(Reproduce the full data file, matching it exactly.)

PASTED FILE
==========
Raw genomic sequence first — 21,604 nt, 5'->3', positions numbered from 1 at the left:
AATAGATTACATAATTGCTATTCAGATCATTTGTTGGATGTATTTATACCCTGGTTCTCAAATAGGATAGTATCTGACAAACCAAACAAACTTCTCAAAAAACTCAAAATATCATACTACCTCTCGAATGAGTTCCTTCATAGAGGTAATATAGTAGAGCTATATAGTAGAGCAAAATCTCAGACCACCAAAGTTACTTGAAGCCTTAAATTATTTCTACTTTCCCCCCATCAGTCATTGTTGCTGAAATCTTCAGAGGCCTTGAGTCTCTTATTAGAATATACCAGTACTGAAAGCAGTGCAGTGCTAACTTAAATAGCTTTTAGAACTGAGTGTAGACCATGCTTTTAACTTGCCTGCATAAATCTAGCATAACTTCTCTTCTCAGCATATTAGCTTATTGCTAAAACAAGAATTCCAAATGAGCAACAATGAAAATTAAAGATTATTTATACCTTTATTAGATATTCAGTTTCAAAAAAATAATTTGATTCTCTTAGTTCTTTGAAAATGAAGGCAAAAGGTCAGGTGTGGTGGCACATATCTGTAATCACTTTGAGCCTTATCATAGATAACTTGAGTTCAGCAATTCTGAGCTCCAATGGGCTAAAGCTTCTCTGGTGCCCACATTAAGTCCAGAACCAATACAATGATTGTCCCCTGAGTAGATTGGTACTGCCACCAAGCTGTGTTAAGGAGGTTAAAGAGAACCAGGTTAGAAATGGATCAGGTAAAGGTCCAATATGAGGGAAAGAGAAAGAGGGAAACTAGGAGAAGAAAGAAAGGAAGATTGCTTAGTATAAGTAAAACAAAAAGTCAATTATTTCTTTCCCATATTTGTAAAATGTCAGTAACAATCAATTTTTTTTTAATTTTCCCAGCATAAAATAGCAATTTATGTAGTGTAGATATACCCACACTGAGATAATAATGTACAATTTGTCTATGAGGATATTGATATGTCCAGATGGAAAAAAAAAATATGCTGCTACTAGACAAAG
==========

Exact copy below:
Raw genomic sequence first — 21,604 nt, 5'->3', positions numbered from 1 at the left:
AATAGATTACATAATTGCTATTCAGATCATTTGTTGGATGTATTTATACCCTGGTTCTCAAATAGGATAGTATCTGACAAACCAAACAAACTTCTCAAAAAACTCAAAATATCATACTACCTCTCGAATGAGTTCCTTCATAGAGGTAATATAGTAGAGCTATATAGTAGAGCAAAATCTCAGACCACCAAAGTTACTTGAAGCCTTAAATTATTTCTACTTTCCCCCCATCAGTCATTGTTGCTGAAATCTTCAGAGGCCTTGAGTCTCTTATTAGAATATACCAGTACTGAAAGCAGTGCAGTGCTAACTTAAATAGCTTTTAGAACTGAGTGTAGACCATGCTTTTAACTTGCCTGCATAAATCTAGCATAACTTCTCTTCTCAGCATATTAGCTTATTGCTAAAACAAGAATTCCAAATGAGCAACAATGAAAATTAAAGATTATTTATACCTTTATTAGATATTCAGTTTCAAAAAAATAATTTGATTCTCTTAGTTCTTTGAAAATGAAGGCAAAAGGTCAGGTGTGGTGGCACATATCTGTAATCACTTTGAGCCTTATCATAGATAACTTGAGTTCAGCAATTCTGAGCTCCAATGGGCTAAAGCTTCTCTGGTGCCCACATTAAGTCCAGAACCAATACAATGATTGTCCCCTGAGTAGATTGGTACTGCCACCAAGCTGTGTTAAGGAGGTTAAAGAGAACCAGGTTAGAAATGGATCAGGTAAAGGTCCAATATGAGGGAAAGAGAAAGAGGGAAACTAGGAGAAGAAAGAAAGGAAGATTGCTTAGTATAAGTAAAACAAAAAGTCAATTATTTCTTTCCCATATTTGTAAAATGTCAGTAACAATCAATTTTTTTTTAATTTTCCCAGCATAAAATAGCAATTTATGTAGTGTAGATATACCCACACTGAGATAATAATGTACAATTTGTCTATGAGGATATTGATATGTCCAGATGGAAAAAAAAAATATGCTGCTACTAGACAAAG